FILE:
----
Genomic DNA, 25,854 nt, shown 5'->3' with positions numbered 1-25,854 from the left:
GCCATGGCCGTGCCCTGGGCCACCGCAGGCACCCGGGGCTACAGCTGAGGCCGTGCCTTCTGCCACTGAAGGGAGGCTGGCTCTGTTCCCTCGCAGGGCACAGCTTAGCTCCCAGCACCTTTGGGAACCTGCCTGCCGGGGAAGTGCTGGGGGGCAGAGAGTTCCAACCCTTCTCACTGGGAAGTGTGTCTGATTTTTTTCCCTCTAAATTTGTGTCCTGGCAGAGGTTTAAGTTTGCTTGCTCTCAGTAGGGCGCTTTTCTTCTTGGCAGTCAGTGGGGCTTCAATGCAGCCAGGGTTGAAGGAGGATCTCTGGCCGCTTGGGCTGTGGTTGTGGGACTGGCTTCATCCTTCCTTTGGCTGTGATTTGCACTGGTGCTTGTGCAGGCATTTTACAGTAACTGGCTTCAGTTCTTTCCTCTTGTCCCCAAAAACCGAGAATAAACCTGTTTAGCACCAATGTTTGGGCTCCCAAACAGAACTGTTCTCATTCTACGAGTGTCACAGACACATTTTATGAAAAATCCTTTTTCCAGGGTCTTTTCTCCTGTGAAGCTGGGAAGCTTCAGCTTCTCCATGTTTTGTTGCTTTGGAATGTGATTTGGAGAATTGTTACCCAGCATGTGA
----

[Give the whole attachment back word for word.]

Genomic DNA, 25,854 nt, shown 5'->3' with positions numbered 1-25,854 from the left:
GCCATGGCCGTGCCCTGGGCCACCGCAGGCACCCGGGGCTACAGCTGAGGCCGTGCCTTCTGCCACTGAAGGGAGGCTGGCTCTGTTCCCTCGCAGGGCACAGCTTAGCTCCCAGCACCTTTGGGAACCTGCCTGCCGGGGAAGTGCTGGGGGGCAGAGAGTTCCAACCCTTCTCACTGGGAAGTGTGTCTGATTTTTTTCCCTCTAAATTTGTGTCCTGGCAGAGGTTTAAGTTTGCTTGCTCTCAGTAGGGCGCTTTTCTTCTTGGCAGTCAGTGGGGCTTCAATGCAGCCAGGGTTGAAGGAGGATCTCTGGCCGCTTGGGCTGTGGTTGTGGGACTGGCTTCATCCTTCCTTTGGCTGTGATTTGCACTGGTGCTTGTGCAGGCATTTTACAGTAACTGGCTTCAGTTCTTTCCTCTTGTCCCCAAAAACCGAGAATAAACCTGTTTAGCACCAATGTTTGGGCTCCCAAACAGAACTGTTCTCATTCTACGAGTGTCACAGACACATTTTATGAAAAATCCTTTTTCCAGGGTCTTTTCTCCTGTGAAGCTGGGAAGCTTCAGCTTCTCCATGTTTTGTTGCTTTGGAATGTGATTTGGAGAATTGTTACCCAGCATGTGA